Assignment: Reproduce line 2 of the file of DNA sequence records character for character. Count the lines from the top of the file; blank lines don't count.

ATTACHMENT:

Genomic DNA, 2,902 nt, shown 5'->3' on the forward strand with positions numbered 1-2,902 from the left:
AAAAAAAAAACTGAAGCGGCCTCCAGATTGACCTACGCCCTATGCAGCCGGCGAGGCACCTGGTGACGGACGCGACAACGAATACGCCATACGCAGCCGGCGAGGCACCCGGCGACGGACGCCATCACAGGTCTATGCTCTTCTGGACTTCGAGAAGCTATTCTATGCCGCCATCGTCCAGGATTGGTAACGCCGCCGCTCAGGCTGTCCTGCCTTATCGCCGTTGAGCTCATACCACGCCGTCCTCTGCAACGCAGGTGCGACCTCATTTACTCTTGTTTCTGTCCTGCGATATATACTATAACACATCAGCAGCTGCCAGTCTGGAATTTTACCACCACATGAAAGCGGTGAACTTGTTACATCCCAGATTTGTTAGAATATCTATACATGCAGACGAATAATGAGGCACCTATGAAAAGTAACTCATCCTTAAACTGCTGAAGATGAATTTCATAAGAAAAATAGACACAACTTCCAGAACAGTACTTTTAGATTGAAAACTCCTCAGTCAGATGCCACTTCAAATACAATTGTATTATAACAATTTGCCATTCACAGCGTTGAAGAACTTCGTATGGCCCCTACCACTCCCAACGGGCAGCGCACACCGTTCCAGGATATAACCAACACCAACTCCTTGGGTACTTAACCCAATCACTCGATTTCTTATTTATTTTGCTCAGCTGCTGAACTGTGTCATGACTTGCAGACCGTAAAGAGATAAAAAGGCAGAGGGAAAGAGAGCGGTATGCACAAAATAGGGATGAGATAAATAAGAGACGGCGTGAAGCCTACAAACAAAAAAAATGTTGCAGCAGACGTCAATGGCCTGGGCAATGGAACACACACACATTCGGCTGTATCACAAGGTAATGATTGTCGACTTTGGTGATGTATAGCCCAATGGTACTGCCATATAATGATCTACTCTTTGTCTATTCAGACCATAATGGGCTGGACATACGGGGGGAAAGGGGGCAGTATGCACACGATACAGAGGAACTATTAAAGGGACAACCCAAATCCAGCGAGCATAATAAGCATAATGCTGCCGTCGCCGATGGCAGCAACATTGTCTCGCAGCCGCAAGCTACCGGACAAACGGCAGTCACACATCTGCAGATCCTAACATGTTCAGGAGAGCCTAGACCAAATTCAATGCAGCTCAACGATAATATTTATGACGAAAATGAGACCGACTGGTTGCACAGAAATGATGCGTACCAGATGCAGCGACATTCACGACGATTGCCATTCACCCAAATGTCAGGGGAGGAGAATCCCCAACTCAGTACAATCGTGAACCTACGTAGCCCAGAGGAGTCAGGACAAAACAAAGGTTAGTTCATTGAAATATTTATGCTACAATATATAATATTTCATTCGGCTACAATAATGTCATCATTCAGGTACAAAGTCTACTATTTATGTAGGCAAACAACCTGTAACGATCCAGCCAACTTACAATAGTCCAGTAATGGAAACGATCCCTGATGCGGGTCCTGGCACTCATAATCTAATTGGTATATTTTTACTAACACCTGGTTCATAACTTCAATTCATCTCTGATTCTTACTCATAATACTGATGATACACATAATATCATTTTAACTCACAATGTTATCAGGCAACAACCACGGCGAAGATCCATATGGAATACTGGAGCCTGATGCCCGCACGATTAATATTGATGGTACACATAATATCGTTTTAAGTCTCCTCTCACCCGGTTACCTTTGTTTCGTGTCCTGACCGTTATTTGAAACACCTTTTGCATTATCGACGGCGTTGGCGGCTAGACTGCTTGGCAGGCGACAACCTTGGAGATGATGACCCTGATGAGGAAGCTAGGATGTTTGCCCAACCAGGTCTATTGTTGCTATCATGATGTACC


AAAAAAAAAACTGAAGCGGCCTCCAGATTGACCTACGCCCTATGCAGCCGGCGAGGCACCTGGTGACGGACGCGACAACGAATACGCCATACGCAGCCGGCGAGGCACCCGGCGACGGACGCCATCACAGGTCTATGCTCTTCTGGACTTCGAGAAGCTATTCTATGCCGCCATCGTCCAGGATTGGTAACGCCGCCGCTCAGGCTGTCCTGCCTTATCGCCGTTGAGCTCATACCACGCCGTCCTCTGCAACGCAGGTGCGACCTCATTTACTCTTGTTTCTGTCCTGCGATATATACTATAACACATCAGCAGCTGCCAGTCTGGAATTTTACCACCACATGAAAGCGGTGAACTTGTTACATCCCAGATTTGTTAGAATATCTATACATGCAGACGAATAATGAGGCACCTATGAAAAGTAACTCATCCTTAAACTGCTGAAGATGAATTTCATAAGAAAAATAGACACAACTTCCAGAACAGTACTTTTAGATTGAAAACTCCTCAGTCAGATGCCACTTCAAATACAATTGTATTATAACAATTTGCCATTCACAGCGTTGAAGAACTTCGTATGGCCCCTACCACTCCCAACGGGCAGCGCACACCGTTCCAGGATATAACCAACACCAACTCCTTGGGTACTTAACCCAATCACTCGATTTCTTATTTATTTTGCTCAGCTGCTGAACTGTGTCATGACTTGCAGACCGTAAAGAGATAAAAAGGCAGAGGGAAAGAGAGCGGTATGCACAAAATAGGGATGAGATAAATAAGAGACGGCGTGAAGCCTACAAACAAAAAAAATGTTGCAGCAGACGTCAATGGCCTGGGCAATGGAACACACACACATTCGGCTGTATCACAAGGTAATGATTGTCGACTTTGGTGATGTATAGCCCAATGGTACTGCCATATAATGATCTACTCTTTGTCTATTCAGACCATAATGGGCTGGACATACGGGGGGAAAGGGGGCAGTATGCACACGATACAGAGGAACTATTAAAGGGACAACCCAAATCCAGCGAGCATAATAAGCATAATGCTGCCGTCGCCGATGGCAGCAACATTGTCTCGCAGCCGCAAGCTACCGGACAAACGGCAGTCACACATCTGCAGATCCTAACATGTTCAGGAGAGCCTAGACCAAATTCAATGCAGCTCAACGATAATATTTATGACGAAAATGAGACCGACTGGTTGCACAGAAATGATGCGTACCAGATGCAGCGACATTCACGACGATTGCCATTCACCCAAATGTCAGGGGAGGAGAATCCCCAACTCAGTACAATCGTGAACCTACGTAGCCCAGAGGAGTCAGGACAAAACAAAGGTTAGTTCATTGAAATATTTATGCTACAATATATAATATTTCATTCGGCTACAATAATGTCATCATTCAGGTACAAAGTCTACTATTTATGTAGGCAAACAACCTGTAACGATCCAGCCAACTTACAATAGTCCAGTAATGGAAACGATCCCTGATGCGGGTCCTGGCACTCATAATCTAATTGGTATATTTTTACTAACACCTGGTTCATAACTTCAATTCATCTCTGATTCTTACTCATAATACTGATGATACACATAATATCATTTTAACTCACAATGTTATCAGGCAACAACCACGGCGAAGATCCATATGGAATACTGGAGCCTGATGCCCGCACGATTAATATTGATGGTACACATAATATCGTTTTAAGTCTCCTCTCACCCGGTTACCTTTGTTTCGTGTCCTGACCGTTATTTGAAACACCTTTTGCATTATCGACGGCGTTGGCGGCTAGACTGCTTGGCAGGCGACAACCTTGGAGATGATGACCCTGATGAGGAAGCTAGGATGTTTGCCCAACCAGGTCTATTGTTGCTATCATGATGTACC